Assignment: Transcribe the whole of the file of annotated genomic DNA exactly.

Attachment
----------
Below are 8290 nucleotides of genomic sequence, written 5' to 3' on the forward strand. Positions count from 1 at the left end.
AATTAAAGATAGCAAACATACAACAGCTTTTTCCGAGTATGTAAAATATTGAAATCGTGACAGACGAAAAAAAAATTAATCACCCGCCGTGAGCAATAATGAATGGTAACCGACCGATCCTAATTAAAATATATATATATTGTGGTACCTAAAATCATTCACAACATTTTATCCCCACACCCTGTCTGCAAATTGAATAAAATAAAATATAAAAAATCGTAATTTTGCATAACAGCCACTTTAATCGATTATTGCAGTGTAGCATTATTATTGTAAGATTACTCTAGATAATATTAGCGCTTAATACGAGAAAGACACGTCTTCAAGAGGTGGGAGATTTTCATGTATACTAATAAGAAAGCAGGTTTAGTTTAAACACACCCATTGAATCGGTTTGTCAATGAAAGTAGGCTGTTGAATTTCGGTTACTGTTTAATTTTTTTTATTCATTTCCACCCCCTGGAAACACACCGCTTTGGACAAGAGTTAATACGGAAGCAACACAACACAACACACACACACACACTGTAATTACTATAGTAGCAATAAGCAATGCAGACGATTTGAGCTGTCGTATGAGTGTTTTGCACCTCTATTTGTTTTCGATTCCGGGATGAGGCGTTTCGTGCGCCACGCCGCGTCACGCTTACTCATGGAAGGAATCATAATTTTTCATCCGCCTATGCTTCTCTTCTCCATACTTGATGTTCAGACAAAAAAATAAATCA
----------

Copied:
Below are 8290 nucleotides of genomic sequence, written 5' to 3' on the forward strand. Positions count from 1 at the left end.
AATTAAAGATAGCAAACATACAACAGCTTTTTCCGAGTATGTAAAATATTGAAATCGTGACAGACGAAAAAAAAATTAATCACCCGCCGTGAGCAATAATGAATGGTAACCGACCGATCCTAATTAAAATATATATATATTGTGGTACCTAAAATCATTCACAACATTTTATCCCCACACCCTGTCTGCAAATTGAATAAAATAAAATATAAAAAATCGTAATTTTGCATAACAGCCACTTTAATCGATTATTGCAGTGTAGCATTATTATTGTAAGATTACTCTAGATAATATTAGCGCTTAATACGAGAAAGACACGTCTTCAAGAGGTGGGAGATTTTCATGTATACTAATAAGAAAGCAGGTTTAGTTTAAACACACCCATTGAATCGGTTTGTCAATGAAAGTAGGCTGTTGAATTTCGGTTACTGTTTAATTTTTTTTATTCATTTCCACCCCCTGGAAACACACCGCTTTGGACAAGAGTTAATACGGAAGCAACACAACACAACACACACACACACACTGTAATTACTATAGTAGCAATAAGCAATGCAGACGATTTGAGCTGTCGTATGAGTGTTTTGCACCTCTATTTGTTTTCGATTCCGGGATGAGGCGTTTCGTGCGCCACGCCGCGTCACGCTTACTCATGGAAGGAATCATAATTTTTCATCCGCCTATGCTTCTCTTCTCCATACTTGATGTTCAGACAAAAAAATAAATCA